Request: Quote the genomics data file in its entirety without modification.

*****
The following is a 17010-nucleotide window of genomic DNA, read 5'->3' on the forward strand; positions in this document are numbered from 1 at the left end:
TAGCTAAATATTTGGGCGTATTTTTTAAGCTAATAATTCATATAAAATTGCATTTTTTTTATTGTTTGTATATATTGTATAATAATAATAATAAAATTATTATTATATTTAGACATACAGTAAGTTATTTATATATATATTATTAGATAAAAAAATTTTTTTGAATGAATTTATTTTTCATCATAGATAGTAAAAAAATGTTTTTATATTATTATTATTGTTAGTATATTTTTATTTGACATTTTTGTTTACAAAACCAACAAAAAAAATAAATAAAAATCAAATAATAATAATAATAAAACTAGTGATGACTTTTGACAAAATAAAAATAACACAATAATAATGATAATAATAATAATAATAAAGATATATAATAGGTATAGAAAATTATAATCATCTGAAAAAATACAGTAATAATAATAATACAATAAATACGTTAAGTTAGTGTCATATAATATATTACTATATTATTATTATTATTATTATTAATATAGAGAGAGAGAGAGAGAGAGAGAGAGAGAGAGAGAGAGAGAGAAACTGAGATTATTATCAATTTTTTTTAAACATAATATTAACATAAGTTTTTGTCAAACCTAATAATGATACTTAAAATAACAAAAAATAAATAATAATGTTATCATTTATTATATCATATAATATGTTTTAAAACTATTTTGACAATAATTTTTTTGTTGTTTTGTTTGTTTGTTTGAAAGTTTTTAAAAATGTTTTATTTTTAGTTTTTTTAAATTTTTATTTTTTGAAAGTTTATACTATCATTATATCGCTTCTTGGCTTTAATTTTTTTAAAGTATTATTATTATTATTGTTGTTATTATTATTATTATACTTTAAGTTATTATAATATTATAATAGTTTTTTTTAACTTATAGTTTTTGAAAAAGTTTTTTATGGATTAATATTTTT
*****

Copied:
The following is a 17010-nucleotide window of genomic DNA, read 5'->3' on the forward strand; positions in this document are numbered from 1 at the left end:
TAGCTAAATATTTGGGCGTATTTTTTAAGCTAATAATTCATATAAAATTGCATTTTTTTTATTGTTTGTATATATTGTATAATAATAATAATAAAATTATTATTATATTTAGACATACAGTAAGTTATTTATATATATATTATTAGATAAAAAAATTTTTTTGAATGAATTTATTTTTCATCATAGATAGTAAAAAAATGTTTTTATATTATTATTATTGTTAGTATATTTTTATTTGACATTTTTGTTTACAAAACCAACAAAAAAAATAAATAAAAATCAAATAATAATAATAATAAAACTAGTGATGACTTTTGACAAAATAAAAATAACACAATAATAATGATAATAATAATAATAATAAAGATATATAATAGGTATAGAAAATTATAATCATCTGAAAAAATACAGTAATAATAATAATACAATAAATACGTTAAGTTAGTGTCATATAATATATTACTATATTATTATTATTATTATTATTAATATAGAGAGAGAGAGAGAGAGAGAGAGAGAGAGAGAGAGAGAGAGAAACTGAGATTATTATCAATTTTTTTTAAACATAATATTAACATAAGTTTTTGTCAAACCTAATAATGATACTTAAAATAACAAAAAATAAATAATAATGTTATCATTTATTATATCATATAATATGTTTTAAAACTATTTTGACAATAATTTTTTTGTTGTTTTGTTTGTTTGTTTGAAAGTTTTTAAAAATGTTTTATTTTTAGTTTTTTTAAATTTTTATTTTTTGAAAGTTTATACTATCATTATATCGCTTCTTGGCTTTAATTTTTTTAAAGTATTATTATTATTATTGTTGTTATTATTATTATTATACTTTAAGTTATTATAATATTATAATAGTTTTTTTTAACTTATAGTTTTTGAAAAAGTTTTTTATGGATTAATATTTTT